“Kevin Folta has done as much as anyone in the past decade to help the public understand the biotechnology behind its food,” Dr. Jack Payne of the University of Florida said. For his dedication to communicating the important concepts of science, Dr. Folta was awarded this year’s Borlaug CAST Communication Award at a side event of the World Food Prize Borlaug Dialogues held in Des Moines, Iowa.
Folta, chair of the horticultural sciences department at the University of Florida’s Institute of Food & Agricultural Sciences, participates actively in the public forum about a variety of topics related to agricultural biotechnology. Folta's blog ("Illumination") covers recent events at the interface between society and science, and his weekly podcast ("Talking Biotech") discusses genetic improvements in agriculture and medicine. He has designed a communication workshop that teaches scientists how to properly engage a skeptical public.
"He has not shied away from controversial subjects and has often been the number-one target of the anti-science movement on behalf of all of us who support biotechnology," added Julie Borlaug Larson, granddaughter of the late Green Revolution scientist Norman Borlaug. She also heads up the Norman E. Borlaug Institute for International Agriculture.
Recipients of the annual Council for Agricultural Science & Technology (CAST) award are science/agriculture experts who demonstrate an ability to communicate through written material, public presentations and various forms of media.
At the side event, Folta gave a presentation centered on the challenges scientists and the agricultural community face when working with a concerned public. He thinks scientists must explain the evidence-based risks and benefits of agricultural biotechnology, which can be tough to do in an age of misinformation.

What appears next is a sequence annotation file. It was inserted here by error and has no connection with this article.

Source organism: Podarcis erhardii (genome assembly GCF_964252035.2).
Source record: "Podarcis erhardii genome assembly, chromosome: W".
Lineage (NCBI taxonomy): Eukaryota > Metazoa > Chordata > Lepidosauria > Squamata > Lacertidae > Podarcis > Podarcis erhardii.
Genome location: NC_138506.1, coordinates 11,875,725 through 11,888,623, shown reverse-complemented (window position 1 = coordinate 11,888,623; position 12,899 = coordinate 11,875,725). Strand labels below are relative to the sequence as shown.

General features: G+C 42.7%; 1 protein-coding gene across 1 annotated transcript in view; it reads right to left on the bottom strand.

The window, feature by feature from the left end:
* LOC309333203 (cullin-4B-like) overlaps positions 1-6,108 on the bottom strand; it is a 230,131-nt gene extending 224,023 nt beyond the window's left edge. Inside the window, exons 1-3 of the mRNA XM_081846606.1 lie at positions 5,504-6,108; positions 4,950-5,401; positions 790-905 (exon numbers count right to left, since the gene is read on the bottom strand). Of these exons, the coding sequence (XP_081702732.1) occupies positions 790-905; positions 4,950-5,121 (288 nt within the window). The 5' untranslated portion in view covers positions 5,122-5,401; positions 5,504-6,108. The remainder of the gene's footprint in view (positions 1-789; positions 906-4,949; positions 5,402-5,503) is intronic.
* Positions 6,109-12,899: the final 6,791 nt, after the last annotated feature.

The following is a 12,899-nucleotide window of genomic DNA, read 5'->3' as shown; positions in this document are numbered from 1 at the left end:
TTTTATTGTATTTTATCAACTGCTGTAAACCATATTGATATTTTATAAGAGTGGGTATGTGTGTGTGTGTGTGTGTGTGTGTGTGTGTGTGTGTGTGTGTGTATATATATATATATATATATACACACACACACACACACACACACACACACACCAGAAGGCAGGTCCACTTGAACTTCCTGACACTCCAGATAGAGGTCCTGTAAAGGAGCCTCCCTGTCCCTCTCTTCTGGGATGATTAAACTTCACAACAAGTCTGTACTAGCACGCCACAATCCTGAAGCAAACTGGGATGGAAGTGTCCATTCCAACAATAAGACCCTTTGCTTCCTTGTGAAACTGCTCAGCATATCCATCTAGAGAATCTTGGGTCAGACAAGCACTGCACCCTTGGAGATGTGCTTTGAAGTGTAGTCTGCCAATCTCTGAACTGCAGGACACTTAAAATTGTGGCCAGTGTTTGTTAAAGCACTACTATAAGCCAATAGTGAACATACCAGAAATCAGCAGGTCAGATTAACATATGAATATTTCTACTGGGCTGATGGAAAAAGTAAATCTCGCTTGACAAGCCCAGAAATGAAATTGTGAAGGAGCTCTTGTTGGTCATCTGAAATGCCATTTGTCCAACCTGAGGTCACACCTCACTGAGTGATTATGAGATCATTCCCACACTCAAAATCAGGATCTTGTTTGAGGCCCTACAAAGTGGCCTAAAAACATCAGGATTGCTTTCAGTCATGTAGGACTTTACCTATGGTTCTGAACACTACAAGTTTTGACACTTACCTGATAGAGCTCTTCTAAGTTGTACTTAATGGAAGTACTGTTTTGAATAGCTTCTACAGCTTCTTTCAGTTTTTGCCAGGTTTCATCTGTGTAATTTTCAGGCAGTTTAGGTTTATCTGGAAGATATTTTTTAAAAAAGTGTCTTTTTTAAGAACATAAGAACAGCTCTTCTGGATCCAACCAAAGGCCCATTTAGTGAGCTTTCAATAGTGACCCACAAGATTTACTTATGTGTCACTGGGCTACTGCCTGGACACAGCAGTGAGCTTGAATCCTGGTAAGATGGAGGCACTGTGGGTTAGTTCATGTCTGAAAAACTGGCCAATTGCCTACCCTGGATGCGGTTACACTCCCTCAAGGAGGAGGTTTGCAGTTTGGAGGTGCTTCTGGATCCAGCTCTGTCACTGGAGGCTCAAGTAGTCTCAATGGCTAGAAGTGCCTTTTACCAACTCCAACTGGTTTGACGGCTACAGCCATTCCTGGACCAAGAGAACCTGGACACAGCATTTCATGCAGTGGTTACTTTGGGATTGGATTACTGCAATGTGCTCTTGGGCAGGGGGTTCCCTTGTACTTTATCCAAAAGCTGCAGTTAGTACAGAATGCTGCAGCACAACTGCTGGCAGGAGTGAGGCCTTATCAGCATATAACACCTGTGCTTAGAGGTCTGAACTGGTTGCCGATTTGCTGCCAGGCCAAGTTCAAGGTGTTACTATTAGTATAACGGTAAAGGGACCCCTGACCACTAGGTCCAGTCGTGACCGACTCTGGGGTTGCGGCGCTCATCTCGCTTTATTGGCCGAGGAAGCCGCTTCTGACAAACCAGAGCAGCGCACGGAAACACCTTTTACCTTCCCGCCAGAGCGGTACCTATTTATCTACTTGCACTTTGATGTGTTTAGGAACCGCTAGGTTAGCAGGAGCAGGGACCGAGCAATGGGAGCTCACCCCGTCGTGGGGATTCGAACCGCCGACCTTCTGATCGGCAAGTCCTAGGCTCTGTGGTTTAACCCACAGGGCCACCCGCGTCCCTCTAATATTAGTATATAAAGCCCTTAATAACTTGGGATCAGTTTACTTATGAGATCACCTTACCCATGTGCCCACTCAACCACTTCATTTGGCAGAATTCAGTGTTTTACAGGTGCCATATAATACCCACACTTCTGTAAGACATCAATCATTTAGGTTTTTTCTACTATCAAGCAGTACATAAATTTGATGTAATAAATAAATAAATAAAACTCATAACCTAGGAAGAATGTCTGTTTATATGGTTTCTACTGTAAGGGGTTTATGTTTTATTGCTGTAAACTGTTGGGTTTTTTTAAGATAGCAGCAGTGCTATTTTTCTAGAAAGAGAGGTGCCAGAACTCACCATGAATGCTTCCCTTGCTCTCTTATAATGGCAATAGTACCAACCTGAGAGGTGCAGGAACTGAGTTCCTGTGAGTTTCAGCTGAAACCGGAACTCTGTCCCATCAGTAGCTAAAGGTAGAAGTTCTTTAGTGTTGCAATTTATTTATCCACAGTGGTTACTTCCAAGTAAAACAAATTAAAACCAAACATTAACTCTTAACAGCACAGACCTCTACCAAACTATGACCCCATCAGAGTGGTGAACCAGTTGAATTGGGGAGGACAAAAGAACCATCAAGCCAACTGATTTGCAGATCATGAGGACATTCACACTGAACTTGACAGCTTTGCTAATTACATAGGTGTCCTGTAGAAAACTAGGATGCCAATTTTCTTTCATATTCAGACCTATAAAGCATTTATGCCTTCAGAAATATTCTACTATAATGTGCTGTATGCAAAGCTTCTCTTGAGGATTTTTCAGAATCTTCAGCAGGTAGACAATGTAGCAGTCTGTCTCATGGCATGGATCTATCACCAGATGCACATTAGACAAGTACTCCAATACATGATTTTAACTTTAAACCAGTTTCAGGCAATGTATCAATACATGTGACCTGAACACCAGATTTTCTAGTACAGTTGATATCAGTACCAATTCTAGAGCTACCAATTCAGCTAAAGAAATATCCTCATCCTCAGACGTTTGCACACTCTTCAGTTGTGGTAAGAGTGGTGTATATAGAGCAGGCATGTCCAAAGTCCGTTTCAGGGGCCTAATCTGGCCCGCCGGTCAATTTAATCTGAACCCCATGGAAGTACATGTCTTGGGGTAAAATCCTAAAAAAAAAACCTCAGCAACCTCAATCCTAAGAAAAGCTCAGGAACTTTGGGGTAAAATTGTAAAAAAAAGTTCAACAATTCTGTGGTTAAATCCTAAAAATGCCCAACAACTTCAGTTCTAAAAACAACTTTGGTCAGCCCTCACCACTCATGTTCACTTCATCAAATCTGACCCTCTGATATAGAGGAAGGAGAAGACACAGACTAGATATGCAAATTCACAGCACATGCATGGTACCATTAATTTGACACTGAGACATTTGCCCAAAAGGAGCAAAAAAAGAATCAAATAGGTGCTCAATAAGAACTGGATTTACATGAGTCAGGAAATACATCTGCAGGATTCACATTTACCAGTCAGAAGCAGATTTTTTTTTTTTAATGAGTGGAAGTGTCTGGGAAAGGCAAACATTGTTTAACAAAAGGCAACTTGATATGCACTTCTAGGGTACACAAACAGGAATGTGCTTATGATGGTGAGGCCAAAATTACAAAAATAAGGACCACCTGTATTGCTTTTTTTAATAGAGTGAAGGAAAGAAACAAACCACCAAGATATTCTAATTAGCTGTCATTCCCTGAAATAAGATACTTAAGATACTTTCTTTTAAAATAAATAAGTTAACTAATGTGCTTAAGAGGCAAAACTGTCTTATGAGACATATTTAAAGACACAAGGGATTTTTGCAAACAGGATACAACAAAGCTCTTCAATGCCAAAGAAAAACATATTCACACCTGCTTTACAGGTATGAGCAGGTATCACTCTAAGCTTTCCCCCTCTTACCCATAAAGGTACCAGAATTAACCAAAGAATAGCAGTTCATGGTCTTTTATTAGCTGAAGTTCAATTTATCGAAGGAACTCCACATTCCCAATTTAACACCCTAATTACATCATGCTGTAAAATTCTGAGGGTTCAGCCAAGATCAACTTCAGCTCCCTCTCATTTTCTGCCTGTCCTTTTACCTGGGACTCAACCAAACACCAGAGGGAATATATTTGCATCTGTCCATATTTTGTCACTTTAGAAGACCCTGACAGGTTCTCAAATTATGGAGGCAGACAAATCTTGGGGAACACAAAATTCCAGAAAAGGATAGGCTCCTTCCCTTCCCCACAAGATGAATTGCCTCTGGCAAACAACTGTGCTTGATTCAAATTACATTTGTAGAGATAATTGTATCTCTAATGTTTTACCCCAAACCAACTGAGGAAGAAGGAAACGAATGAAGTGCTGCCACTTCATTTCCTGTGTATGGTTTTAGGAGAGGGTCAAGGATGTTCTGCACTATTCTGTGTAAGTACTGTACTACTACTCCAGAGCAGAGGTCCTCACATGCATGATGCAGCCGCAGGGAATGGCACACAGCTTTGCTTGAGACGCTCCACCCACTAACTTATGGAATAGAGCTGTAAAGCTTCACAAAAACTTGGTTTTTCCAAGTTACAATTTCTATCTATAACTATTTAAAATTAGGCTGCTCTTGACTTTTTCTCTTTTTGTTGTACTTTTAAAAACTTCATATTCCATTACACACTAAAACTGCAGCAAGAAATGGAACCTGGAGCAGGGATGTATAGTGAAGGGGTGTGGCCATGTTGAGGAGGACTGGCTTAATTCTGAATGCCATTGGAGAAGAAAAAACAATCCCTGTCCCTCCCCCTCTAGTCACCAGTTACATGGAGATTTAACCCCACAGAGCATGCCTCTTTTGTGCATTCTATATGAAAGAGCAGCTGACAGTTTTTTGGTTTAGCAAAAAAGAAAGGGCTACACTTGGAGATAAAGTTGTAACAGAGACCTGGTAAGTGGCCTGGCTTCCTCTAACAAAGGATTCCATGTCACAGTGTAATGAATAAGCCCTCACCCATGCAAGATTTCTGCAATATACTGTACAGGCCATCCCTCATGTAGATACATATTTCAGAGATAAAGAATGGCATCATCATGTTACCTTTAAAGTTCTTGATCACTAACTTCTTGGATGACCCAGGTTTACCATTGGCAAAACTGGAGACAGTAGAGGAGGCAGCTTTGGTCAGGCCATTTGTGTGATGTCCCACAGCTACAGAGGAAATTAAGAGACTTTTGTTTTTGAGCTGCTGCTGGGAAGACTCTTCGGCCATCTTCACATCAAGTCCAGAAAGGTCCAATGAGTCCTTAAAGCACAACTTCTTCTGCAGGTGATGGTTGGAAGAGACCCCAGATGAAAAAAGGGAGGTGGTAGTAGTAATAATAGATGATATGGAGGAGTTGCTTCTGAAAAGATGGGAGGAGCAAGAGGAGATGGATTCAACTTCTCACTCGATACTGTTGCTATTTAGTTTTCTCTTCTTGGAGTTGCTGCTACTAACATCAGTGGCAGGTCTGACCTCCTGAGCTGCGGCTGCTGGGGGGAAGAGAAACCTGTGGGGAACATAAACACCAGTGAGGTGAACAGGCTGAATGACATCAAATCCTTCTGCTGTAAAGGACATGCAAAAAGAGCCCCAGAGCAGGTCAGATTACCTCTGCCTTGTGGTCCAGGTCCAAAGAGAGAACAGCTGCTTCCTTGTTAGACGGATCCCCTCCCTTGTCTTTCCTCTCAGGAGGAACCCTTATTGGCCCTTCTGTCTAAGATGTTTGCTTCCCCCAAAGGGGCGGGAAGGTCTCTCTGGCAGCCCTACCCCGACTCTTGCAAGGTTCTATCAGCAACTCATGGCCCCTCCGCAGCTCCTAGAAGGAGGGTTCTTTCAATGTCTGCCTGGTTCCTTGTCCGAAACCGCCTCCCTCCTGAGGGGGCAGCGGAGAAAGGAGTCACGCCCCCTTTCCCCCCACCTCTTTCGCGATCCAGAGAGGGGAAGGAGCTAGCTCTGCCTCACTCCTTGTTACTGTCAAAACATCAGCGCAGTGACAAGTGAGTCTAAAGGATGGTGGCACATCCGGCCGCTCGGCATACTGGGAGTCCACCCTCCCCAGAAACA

"Lead with your ethics; facts by themselves won't work," Folta said. "We need to listen, explain and gain (the public's) trust by developing a shared understanding."
Following Folta's speech, Sally Rockey, executive director of the Foundation for Food & Agriculture Research, spoke about "Feeding Innovation to Feed the World: Benefits of Public-Private Partnerships," focusing on the boundless opportunities for scientific innovation and advancement that can be unlocked when the public and private sectors cooperate. "Ag is the place to be," Rockey said.
Todd Peterson, a business development expert with SUSTAIN, a Land O' Lakes company, used his expertise as chair of the CAST Ag Innovation Series to emphasize the importance of technology when he introduced the lead author for the series keynote paper, "Technologies on the Shelf." Amit Dhingra, associate professor of genomics and biotechnology at Washington State University, spoke about "The Need for Agricultural Innovation to Sustainably Feed the World by 2050: Technologies on the Shelf." Dhingra maintains that there are many useful biotech crops just sitting on the shelf. He gave a preview of the forthcoming CAST paper that will examine known agricultural and food technologies that are underutilized or not used at all.